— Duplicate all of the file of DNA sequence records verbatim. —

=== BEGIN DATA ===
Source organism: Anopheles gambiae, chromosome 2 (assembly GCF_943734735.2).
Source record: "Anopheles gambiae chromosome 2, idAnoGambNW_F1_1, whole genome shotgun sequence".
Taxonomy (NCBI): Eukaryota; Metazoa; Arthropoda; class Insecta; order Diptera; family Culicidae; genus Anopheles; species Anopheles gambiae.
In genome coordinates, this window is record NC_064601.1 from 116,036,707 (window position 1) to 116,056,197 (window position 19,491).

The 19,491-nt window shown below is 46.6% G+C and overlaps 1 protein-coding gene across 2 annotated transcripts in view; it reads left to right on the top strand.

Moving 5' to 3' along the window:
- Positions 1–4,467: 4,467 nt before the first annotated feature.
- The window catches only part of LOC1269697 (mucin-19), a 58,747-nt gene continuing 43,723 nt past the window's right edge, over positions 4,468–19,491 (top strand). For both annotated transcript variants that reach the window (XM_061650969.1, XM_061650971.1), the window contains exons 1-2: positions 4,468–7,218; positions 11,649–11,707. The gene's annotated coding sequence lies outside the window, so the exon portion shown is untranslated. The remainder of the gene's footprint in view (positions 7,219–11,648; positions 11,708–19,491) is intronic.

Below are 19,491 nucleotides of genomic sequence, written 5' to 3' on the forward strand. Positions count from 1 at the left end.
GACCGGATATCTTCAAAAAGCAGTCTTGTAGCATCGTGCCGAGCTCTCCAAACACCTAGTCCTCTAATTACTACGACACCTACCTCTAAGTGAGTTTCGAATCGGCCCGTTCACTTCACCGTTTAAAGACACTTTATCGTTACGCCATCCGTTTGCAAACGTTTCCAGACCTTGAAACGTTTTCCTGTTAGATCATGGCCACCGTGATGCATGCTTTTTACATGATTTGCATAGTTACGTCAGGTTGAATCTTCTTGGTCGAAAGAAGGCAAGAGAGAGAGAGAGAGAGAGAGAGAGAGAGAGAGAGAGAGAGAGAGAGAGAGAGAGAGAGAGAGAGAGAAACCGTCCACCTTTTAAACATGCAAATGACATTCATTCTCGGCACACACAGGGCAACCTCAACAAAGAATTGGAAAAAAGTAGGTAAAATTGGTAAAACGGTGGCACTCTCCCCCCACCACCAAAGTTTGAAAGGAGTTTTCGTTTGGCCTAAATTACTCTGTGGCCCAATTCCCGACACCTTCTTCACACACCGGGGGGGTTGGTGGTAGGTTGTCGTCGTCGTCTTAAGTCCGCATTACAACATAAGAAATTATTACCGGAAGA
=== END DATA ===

Source organism: Anopheles gambiae, chromosome 2 (assembly GCF_943734735.2).
Source record: "Anopheles gambiae chromosome 2, idAnoGambNW_F1_1, whole genome shotgun sequence".
Taxonomy (NCBI): Eukaryota; Metazoa; Arthropoda; class Insecta; order Diptera; family Culicidae; genus Anopheles; species Anopheles gambiae.
In genome coordinates, this window is record NC_064601.1 from 116,036,707 (window position 1) to 116,056,197 (window position 19,491).

The 19,491-nt window shown below is 46.6% G+C and overlaps 1 protein-coding gene across 2 annotated transcripts in view; it reads left to right on the top strand.

Moving 5' to 3' along the window:
- Positions 1–4,467: 4,467 nt before the first annotated feature.
- The window catches only part of LOC1269697 (mucin-19), a 58,747-nt gene continuing 43,723 nt past the window's right edge, over positions 4,468–19,491 (top strand). For both annotated transcript variants that reach the window (XM_061650969.1, XM_061650971.1), the window contains exons 1-2: positions 4,468–7,218; positions 11,649–11,707. The gene's annotated coding sequence lies outside the window, so the exon portion shown is untranslated. The remainder of the gene's footprint in view (positions 7,219–11,648; positions 11,708–19,491) is intronic.

Below are 19,491 nucleotides of genomic sequence, written 5' to 3' on the forward strand. Positions count from 1 at the left end.
GACCGGATATCTTCAAAAAGCAGTCTTGTAGCATCGTGCCGAGCTCTCCAAACACCTAGTCCTCTAATTACTACGACACCTACCTCTAAGTGAGTTTCGAATCGGCCCGTTCACTTCACCGTTTAAAGACACTTTATCGTTACGCCATCCGTTTGCAAACGTTTCCAGACCTTGAAACGTTTTCCTGTTAGATCATGGCCACCGTGATGCATGCTTTTTACATGATTTGCATAGTTACGTCAGGTTGAATCTTCTTGGTCGAAAGAAGGCAAGAGAGAGAGAGAGAGAGAGAGAGAGAGAGAGAGAGAGAGAGAGAGAGAGAGAGAGAGAGAGAGAGAGAAACCGTCCACCTTTTAAACATGCAAATGACATTCATTCTCGGCACACACAGGGCAACCTCAACAAAGAATTGGAAAAAAGTAGGTAAAATTGGTAAAACGGTGGCACTCTCCCCCCACCACCAAAGTTTGAAAGGAGTTTTCGTTTGGCCTAAATTACTCTGTGGCCCAATTCCCGACACCTTCTTCACACACCGGGGGGGTTGGTGGTAGGTTGTCGTCGTCGTCTTAAGTCCGCATTACAACATAAGAAATTATTACCGGAAGA